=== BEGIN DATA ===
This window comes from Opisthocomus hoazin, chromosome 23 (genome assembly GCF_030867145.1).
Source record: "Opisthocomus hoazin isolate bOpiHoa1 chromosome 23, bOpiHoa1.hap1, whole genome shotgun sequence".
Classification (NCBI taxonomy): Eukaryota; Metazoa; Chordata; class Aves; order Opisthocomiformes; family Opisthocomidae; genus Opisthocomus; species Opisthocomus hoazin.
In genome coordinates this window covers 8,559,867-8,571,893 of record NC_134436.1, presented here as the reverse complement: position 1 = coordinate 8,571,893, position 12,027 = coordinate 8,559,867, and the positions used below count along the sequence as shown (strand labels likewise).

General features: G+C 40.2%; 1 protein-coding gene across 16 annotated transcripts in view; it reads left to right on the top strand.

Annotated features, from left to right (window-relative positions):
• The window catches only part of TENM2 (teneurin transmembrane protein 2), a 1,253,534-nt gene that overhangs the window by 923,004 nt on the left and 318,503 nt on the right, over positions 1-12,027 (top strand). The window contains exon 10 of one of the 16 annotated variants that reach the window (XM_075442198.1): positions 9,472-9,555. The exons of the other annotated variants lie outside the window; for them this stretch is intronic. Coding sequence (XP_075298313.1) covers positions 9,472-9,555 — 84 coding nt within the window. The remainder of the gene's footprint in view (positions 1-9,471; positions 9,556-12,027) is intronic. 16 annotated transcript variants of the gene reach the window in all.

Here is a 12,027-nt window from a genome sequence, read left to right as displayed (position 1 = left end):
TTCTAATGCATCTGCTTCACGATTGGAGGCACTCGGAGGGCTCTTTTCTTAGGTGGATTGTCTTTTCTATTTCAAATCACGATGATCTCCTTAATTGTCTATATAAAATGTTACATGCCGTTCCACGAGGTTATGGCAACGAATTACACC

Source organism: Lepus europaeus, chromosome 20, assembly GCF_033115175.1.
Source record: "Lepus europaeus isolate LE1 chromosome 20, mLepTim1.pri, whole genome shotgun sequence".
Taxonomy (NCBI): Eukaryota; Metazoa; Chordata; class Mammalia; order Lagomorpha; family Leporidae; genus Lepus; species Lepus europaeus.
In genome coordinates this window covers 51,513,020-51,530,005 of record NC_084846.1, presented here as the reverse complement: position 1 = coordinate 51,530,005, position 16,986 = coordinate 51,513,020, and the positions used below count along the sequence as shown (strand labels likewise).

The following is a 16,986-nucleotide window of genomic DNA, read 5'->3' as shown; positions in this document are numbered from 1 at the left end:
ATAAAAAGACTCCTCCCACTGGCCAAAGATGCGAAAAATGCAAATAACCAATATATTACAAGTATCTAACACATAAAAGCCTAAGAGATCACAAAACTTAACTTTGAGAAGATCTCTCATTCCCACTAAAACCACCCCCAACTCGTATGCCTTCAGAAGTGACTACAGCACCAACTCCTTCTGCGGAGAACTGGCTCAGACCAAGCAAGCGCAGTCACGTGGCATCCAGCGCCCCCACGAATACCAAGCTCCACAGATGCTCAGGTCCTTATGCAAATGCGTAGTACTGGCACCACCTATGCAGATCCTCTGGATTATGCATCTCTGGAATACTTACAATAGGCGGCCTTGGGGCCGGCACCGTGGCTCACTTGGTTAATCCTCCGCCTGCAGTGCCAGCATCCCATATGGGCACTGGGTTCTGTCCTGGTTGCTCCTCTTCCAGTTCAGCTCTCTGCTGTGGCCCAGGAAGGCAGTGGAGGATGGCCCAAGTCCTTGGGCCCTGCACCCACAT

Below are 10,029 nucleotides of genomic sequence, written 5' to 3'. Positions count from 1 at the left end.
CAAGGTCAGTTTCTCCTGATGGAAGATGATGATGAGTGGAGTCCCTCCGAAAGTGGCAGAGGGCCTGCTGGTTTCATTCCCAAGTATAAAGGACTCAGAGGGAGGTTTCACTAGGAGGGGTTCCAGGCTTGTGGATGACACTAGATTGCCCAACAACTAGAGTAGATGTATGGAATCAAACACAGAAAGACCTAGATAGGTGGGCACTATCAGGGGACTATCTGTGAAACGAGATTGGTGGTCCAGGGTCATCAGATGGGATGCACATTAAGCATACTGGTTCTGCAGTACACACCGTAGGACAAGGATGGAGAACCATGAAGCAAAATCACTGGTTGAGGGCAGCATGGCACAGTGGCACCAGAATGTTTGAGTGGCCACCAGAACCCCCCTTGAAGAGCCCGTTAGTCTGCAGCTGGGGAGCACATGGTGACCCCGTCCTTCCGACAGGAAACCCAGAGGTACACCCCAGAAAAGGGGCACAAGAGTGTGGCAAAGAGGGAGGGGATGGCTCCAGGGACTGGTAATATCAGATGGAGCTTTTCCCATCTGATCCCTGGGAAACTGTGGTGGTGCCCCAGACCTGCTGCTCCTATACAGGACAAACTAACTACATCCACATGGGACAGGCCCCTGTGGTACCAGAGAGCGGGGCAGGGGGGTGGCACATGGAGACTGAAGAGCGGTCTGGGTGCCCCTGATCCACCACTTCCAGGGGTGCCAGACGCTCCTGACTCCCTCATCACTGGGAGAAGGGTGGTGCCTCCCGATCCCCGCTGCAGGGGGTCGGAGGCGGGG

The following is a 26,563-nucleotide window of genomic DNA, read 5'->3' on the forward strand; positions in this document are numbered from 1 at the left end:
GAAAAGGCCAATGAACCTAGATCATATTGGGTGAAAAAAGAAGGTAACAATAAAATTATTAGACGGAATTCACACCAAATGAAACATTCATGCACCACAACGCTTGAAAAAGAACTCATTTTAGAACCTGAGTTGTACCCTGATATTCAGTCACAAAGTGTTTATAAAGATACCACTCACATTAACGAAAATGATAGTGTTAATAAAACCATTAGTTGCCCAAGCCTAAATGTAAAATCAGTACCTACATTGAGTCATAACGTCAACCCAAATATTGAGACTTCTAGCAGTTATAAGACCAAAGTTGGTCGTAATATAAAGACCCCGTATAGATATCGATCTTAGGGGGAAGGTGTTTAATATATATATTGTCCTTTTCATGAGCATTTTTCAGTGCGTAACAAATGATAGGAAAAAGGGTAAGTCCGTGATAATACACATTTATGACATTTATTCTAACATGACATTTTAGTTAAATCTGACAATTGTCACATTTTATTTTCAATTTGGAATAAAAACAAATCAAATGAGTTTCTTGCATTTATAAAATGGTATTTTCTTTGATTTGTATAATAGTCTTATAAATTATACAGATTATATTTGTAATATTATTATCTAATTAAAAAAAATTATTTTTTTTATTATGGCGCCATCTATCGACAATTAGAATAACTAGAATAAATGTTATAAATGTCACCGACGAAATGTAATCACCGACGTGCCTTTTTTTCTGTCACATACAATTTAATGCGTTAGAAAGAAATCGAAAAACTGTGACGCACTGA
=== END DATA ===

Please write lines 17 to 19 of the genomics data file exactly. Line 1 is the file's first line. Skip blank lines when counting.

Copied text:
CAAGGTCAGTTTCTCCTGATGGAAGATGATGATGAGTGGAGTCCCTCCGAAAGTGGCAGAGGGCCTGCTGGTTTCATTCCCAAGTATAAAGGACTCAGAGGGAGGTTTCACTAGGAGGGGTTCCAGGCTTGTGGATGACACTAGATTGCCCAACAACTAGAGTAGATGTATGGAATCAAACACAGAAAGACCTAGATAGGTGGGCACTATCAGGGGACTATCTGTGAAACGAGATTGGTGGTCCAGGGTCATCAGATGGGATGCACATTAAGCATACTGGTTCTGCAGTACACACCGTAGGACAAGGATGGAGAACCATGAAGCAAAATCACTGGTTGAGGGCAGCATGGCACAGTGGCACCAGAATGTTTGAGTGGCCACCAGAACCCCCCTTGAAGAGCCCGTTAGTCTGCAGCTGGGGAGCACATGGTGACCCCGTCCTTCCGACAGGAAACCCAGAGGTACACCCCAGAAAAGGGGCACAAGAGTGTGGCAAAGAGGGAGGGGATGGCTCCAGGGACTGGTAATATCAGATGGAGCTTTTCCCATCTGATCCCTGGGAAACTGTGGTGGTGCCCCAGACCTGCTGCTCCTATACAGGACAAACTAACTACATCCACATGGGACAGGCCCCTGTGGTACCAGAGAGCGGGGCAGGGGGGTGGCACATGGAGACTGAAGAGCGGTCTGGGTGCCCCTGATCCACCACTTCCAGGGGTGCCAGACGCTCCTGACTCCCTCATCACTGGGAGAAGGGTGGTGCCTCCCGATCCCCGCTGCAGGGGGTCGGAGGCGGGG

The following is a 26,563-nucleotide window of genomic DNA, read 5'->3' on the forward strand; positions in this document are numbered from 1 at the left end:
GAAAAGGCCAATGAACCTAGATCATATTGGGTGAAAAAAGAAGGTAACAATAAAATTATTAGACGGAATTCACACCAAATGAAACATTCATGCACCACAACGCTTGAAAAAGAACTCATTTTAGAACCTGAGTTGTACCCTGATATTCAGTCACAAAGTGTTTATAAAGATACCACTCACATTAACGAAAATGATAGTGTTAATAAAACCATTAGTTGCCCAAGCCTAAATGTAAAATCAGTACCTACATTGAGTCATAACGTCAACCCAAATATTGAGACTTCTAGCAGTTATAAGACCAAAGTTGGTCGTAATATAAAGACCCCGTATAGATATCGATCTTAGGGGGAAGGTGTTTAATATATATATTGTCCTTTTCATGAGCATTTTTCAGTGCGTAACAAATGATAGGAAAAAGGGTAAGTCCGTGATAATACACATTTATGACATTTATTCTAACATGACATTTTAGTTAAATCTGACAATTGTCACATTTTATTTTCAATTTGGAATAAAAACAAATCAAATGAGTTTCTTGCATTTATAAAATGGTATTTTCTTTGATTTGTATAATAGTCTTATAAATTATACAGATTATATTTGTAATATTATTATCTAATTAAAAAAAATTATTTTTTTTATTATGGCGCCATCTATCGACAATTAGAATAACTAGAATAAATGTTATAAATGTCACCGACGAAATGTAATCACCGACGTGCCTTTTTTTCTGTCACATACAATTTAATGCGTTAGAAAGAAATCGAAAAACTGTGACGCACTGA